Jacobs Stops Rios
By Chris Williams: Super middleweight prospect Daniel Jacobs (8-0, 7 KOs) once again scored a 1st round TKO, this being his 6th TKO in the first round out of seven total knockouts on his record. His latest victim, Sergio Rios (18-9, 16 KOs), was dropped to the canvas late in the round after taking a four punch combination to the head. Although the last punch that hit Rios, a powerful right hand, didn’t appear to connect cleanly, but it still had the effect of knocking Rios to the canvas as if he were ran over by a truck. Referee Raul Caiz moved in immediately and halted the fight at 2:46 of the 1st round. Whether the punch landed cleanly or not, Rios was taking severe punishment in the round from Jacobs, who was making every punch he threw count.
Using mostly hooks, Jacobs hammered Rios to the body and head steadily in the round. The shots were all thrown very hard, and Rios, who had lost eight of his last nine fights going into Wednesday’s bout with Jacobs, looked uneasy in the first few seconds of the fight after tasting a few powerful hooks from Jacobs. Every punch that Jacobs landed was a like a mini explosion going off, making a loud sound and causing Rios to take a backwards step with every blow. Rios, for his part, hardly threw anything back at all during the entire round and was mostly busy taking tremendous punishment.
After taking some pretty heavy punches, Rios instinctively backed up to the ropes where he tried to cover up and block some of the incoming fire. It didn’t work, however, as Jacobs riddled him to pieces with four consecutive left-right combinations, sending Rios to the canvas where he lay briefly, looking very clear-eyed and alert as the referee Raul Caiz counted him out at 2:46 of the 1st round.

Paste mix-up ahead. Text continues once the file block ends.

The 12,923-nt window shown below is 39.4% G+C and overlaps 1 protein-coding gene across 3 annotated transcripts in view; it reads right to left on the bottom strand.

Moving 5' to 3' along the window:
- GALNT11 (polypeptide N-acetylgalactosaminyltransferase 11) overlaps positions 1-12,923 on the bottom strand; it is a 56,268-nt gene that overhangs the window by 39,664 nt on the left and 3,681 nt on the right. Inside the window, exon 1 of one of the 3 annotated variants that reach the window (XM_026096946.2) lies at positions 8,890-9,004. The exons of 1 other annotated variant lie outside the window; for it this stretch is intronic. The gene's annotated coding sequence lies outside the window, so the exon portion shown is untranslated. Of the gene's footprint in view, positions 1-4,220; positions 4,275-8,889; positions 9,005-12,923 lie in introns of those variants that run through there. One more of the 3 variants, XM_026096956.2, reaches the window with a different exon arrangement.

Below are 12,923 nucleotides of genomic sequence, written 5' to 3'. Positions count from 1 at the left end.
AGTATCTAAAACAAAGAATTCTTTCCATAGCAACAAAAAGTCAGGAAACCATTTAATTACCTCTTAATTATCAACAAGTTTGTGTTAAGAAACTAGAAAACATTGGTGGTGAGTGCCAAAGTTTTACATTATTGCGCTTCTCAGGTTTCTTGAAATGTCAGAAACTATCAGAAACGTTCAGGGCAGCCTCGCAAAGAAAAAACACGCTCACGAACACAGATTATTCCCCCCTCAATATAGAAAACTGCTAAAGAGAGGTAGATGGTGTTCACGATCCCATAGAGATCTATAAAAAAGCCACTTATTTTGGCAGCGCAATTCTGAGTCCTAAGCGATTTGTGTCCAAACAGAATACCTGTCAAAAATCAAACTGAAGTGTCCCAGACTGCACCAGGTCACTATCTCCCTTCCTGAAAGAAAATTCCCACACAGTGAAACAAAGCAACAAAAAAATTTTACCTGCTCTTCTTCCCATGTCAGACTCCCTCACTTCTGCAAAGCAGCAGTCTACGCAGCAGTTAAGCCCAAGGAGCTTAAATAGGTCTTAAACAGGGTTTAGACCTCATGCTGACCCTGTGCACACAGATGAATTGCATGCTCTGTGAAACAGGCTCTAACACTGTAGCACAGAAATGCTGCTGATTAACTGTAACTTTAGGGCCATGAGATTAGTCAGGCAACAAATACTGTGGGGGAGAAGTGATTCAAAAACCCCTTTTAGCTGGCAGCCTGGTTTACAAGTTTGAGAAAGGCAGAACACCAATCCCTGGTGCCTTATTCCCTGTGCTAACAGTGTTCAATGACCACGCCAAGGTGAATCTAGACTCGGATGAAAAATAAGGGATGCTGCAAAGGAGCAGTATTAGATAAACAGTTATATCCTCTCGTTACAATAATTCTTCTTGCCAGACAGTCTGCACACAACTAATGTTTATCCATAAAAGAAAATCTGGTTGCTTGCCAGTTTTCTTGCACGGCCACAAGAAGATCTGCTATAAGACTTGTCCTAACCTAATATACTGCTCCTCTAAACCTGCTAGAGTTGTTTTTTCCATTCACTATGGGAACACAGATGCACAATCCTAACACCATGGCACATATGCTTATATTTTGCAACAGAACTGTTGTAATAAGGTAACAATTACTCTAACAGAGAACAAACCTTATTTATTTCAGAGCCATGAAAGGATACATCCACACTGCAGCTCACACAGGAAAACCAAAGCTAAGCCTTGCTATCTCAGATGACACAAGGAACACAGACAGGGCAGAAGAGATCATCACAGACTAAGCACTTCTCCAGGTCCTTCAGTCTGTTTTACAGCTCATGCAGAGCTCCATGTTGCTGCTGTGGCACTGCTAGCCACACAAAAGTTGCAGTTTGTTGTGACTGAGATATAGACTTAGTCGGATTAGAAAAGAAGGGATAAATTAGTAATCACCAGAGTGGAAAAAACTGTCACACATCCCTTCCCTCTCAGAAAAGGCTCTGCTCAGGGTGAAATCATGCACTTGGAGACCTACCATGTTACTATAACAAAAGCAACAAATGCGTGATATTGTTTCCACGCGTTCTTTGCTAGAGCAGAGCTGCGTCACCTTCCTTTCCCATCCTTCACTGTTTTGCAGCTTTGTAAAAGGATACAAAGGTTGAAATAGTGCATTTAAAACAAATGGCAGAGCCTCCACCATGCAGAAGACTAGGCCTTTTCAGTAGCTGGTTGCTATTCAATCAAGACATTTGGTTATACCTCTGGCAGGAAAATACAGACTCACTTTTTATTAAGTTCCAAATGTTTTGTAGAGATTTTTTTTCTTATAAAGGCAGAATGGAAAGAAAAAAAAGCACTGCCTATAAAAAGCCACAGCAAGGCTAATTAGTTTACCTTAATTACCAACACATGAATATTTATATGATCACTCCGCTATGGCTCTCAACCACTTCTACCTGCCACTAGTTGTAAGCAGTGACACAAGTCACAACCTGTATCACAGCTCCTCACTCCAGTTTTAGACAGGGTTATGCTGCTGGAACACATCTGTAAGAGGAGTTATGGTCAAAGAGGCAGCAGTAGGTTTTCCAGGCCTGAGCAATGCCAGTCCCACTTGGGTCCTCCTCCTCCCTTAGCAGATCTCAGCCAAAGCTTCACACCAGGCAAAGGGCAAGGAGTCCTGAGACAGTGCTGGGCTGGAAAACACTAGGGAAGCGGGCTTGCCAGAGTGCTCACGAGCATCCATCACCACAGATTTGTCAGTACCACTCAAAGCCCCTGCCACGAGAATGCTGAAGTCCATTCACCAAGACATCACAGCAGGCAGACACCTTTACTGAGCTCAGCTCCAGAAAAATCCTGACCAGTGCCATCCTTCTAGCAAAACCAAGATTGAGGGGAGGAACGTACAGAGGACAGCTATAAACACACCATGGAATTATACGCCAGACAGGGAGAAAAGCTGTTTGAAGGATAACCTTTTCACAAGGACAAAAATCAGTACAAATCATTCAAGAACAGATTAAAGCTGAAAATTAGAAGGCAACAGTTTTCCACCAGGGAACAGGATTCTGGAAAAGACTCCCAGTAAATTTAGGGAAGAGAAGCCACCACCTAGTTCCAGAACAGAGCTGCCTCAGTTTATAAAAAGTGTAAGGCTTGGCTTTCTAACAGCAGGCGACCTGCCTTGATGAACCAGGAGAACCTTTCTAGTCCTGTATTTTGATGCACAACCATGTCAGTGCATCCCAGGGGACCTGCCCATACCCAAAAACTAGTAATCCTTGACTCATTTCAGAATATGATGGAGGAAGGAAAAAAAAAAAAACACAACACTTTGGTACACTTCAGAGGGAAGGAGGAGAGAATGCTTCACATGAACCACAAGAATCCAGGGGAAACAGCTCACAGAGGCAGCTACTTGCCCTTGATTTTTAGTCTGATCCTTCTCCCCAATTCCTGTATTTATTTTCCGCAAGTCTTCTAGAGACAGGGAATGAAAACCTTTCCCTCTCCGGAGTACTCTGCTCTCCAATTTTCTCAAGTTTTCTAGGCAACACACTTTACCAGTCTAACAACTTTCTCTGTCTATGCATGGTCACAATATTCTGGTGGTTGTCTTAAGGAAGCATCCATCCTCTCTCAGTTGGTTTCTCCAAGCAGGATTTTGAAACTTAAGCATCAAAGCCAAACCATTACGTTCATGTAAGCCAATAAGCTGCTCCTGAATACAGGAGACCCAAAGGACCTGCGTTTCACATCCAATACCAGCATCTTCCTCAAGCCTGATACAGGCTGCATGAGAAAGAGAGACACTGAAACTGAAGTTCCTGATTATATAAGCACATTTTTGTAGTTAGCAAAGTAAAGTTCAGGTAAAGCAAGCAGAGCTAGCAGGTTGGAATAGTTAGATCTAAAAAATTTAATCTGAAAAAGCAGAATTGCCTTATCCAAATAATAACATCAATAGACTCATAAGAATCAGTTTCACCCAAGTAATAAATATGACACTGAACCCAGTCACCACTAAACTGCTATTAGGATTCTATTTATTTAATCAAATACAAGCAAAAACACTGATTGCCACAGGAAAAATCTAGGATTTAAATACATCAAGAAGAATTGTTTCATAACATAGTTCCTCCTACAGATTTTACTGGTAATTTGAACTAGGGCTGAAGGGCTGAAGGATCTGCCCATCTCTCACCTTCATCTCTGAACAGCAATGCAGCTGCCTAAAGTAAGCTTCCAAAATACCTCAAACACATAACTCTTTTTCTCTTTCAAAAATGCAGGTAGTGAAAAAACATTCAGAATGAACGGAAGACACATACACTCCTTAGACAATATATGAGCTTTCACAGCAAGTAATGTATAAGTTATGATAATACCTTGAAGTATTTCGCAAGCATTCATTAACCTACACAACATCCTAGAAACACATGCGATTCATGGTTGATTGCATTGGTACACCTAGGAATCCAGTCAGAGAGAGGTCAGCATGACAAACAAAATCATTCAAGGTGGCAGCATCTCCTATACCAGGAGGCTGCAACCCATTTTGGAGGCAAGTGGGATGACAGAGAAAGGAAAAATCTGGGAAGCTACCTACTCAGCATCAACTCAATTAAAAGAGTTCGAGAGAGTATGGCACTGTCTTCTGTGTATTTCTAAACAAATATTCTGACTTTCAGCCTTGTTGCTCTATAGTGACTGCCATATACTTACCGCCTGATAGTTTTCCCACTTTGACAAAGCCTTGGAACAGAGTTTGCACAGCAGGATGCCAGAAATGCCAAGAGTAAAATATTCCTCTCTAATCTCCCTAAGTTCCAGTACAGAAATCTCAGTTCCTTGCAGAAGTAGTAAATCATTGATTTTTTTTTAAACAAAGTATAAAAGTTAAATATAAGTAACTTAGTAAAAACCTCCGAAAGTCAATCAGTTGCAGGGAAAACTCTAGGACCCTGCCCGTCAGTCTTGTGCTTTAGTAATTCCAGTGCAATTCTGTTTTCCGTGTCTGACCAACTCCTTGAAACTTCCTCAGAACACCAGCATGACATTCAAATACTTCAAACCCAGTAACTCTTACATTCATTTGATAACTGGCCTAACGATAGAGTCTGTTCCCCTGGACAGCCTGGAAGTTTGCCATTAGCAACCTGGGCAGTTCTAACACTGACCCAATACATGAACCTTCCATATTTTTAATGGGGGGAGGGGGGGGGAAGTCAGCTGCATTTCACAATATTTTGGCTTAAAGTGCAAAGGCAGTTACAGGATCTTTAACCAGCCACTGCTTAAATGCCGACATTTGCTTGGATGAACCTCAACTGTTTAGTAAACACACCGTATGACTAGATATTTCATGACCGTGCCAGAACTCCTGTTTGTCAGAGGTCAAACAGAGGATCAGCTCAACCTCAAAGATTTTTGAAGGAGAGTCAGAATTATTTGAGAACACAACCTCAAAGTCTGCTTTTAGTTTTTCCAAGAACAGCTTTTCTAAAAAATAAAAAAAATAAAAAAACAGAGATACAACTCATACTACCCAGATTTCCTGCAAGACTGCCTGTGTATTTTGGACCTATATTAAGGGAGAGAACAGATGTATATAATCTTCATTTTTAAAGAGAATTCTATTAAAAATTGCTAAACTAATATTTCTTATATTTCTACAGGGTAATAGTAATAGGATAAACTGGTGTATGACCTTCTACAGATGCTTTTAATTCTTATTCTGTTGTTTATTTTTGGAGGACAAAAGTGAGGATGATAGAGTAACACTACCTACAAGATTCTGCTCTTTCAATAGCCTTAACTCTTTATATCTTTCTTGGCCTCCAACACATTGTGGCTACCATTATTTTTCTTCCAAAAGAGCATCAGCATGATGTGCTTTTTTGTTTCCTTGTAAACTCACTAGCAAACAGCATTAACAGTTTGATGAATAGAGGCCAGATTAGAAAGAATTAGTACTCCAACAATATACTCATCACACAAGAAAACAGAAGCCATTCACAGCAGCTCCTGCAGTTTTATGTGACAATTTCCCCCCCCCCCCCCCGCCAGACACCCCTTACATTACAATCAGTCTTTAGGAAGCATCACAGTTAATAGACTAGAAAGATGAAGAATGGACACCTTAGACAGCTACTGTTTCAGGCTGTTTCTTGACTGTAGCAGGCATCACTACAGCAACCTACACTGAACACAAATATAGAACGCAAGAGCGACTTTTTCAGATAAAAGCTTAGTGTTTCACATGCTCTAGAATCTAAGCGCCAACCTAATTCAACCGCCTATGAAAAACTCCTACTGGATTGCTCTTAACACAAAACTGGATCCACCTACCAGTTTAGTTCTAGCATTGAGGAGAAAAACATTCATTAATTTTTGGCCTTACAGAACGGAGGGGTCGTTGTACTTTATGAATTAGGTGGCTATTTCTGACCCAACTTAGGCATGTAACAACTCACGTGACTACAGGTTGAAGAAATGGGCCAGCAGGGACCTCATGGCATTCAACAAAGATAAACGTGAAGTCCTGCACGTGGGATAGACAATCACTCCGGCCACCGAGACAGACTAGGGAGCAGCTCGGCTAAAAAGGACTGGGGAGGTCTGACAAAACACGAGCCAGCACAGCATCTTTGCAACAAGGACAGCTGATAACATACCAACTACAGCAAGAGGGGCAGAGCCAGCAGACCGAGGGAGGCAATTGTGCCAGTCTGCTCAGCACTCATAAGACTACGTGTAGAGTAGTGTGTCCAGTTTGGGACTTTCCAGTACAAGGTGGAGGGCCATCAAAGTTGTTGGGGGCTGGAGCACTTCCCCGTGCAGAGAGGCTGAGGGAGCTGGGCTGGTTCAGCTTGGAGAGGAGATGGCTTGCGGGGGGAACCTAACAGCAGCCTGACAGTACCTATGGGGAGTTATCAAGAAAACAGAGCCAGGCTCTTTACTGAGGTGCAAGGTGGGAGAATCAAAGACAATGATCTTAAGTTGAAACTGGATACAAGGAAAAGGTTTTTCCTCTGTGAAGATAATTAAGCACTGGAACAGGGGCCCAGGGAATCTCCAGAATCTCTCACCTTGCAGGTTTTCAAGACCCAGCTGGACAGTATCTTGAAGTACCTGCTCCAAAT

I don’t think for a second that Rios ever considered getting up from the knockdown to continue fighting, because he probably knew what was in store for him if he had bothered to try and continue fighting.
Jacobs, only 21, is a former amateur star from Brooklyn, New York and has won a vast number of amateur awards from the 2003 Junior Olympics national champion to the 2006 United States Amateur middleweight champion, to name just a couple of his many honors. Jacobs went on before the Jeff Lacy vs. Epifanio Mendoza bout, but the contrast between Lacy, also a super middleweight, and Jacobs was quite stunning to say the least.
Jacobs, though only 21, looks to be a much better fighter than Lacy by far. Not only does Jacobs punch harder than Lacy, but he also has a wider assortment of punches, a better work rate and much better overall boxing skills than the 31 year-old Lacy. I think Jacobs if matched against a fighter like Lacy, even at this early in stage Jacob’s career, he’d still make quick work of Lacy and give him a methodical beating before taking him out in three or four rounds. Jacobs appears to have much better skills and seems to be the real deal. He does, however, need to start stepping it up against better competition because I’m not sure how much he’s learning by easily knocking out one crummy opponent after another in the 1st round.
It seems more like a confidence booster if anything, but given his many amateur fights, I’m not sure if he really needs to have his confidence raised by beating exclusively lower level fighters. Like Yuriorkis Gamboa, the unbeaten Cuban featherweight sensation, Jacobs is ready to step it up against the best opposition immediately. All that’s happening now, I’m afraid, is that his career is being stunted by him facing fighters with few boxing skills, giving Jacobs almost nothing to learn from by winning the fight.